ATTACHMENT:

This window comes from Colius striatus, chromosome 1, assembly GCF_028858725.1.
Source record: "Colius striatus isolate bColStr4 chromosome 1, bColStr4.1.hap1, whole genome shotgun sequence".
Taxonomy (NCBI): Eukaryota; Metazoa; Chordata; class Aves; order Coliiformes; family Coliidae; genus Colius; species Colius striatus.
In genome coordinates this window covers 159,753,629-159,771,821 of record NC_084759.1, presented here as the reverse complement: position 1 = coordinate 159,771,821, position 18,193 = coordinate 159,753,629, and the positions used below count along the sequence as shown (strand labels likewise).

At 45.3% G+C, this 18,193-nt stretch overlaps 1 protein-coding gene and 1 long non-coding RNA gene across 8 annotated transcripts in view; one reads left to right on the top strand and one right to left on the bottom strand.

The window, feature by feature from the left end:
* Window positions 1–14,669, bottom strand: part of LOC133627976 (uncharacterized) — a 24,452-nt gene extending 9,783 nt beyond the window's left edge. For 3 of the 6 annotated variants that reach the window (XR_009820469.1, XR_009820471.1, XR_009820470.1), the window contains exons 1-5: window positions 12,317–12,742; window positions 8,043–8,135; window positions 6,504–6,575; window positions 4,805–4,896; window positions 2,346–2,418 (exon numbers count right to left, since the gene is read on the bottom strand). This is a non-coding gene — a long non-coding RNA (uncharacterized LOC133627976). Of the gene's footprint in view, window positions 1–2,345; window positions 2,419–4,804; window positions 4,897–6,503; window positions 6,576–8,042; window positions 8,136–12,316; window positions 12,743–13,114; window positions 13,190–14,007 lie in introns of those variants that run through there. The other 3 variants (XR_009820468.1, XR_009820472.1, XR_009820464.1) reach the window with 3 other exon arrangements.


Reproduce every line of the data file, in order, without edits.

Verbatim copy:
This window comes from Colius striatus, chromosome 1, assembly GCF_028858725.1.
Source record: "Colius striatus isolate bColStr4 chromosome 1, bColStr4.1.hap1, whole genome shotgun sequence".
Taxonomy (NCBI): Eukaryota; Metazoa; Chordata; class Aves; order Coliiformes; family Coliidae; genus Colius; species Colius striatus.
In genome coordinates this window covers 159,753,629-159,771,821 of record NC_084759.1, presented here as the reverse complement: position 1 = coordinate 159,771,821, position 18,193 = coordinate 159,753,629, and the positions used below count along the sequence as shown (strand labels likewise).

At 45.3% G+C, this 18,193-nt stretch overlaps 1 protein-coding gene and 1 long non-coding RNA gene across 8 annotated transcripts in view; one reads left to right on the top strand and one right to left on the bottom strand.

The window, feature by feature from the left end:
* Window positions 1–14,669, bottom strand: part of LOC133627976 (uncharacterized) — a 24,452-nt gene extending 9,783 nt beyond the window's left edge. For 3 of the 6 annotated variants that reach the window (XR_009820469.1, XR_009820471.1, XR_009820470.1), the window contains exons 1-5: window positions 12,317–12,742; window positions 8,043–8,135; window positions 6,504–6,575; window positions 4,805–4,896; window positions 2,346–2,418 (exon numbers count right to left, since the gene is read on the bottom strand). This is a non-coding gene — a long non-coding RNA (uncharacterized LOC133627976). Of the gene's footprint in view, window positions 1–2,345; window positions 2,419–4,804; window positions 4,897–6,503; window positions 6,576–8,042; window positions 8,136–12,316; window positions 12,743–13,114; window positions 13,190–14,007 lie in introns of those variants that run through there. The other 3 variants (XR_009820468.1, XR_009820472.1, XR_009820464.1) reach the window with 3 other exon arrangements.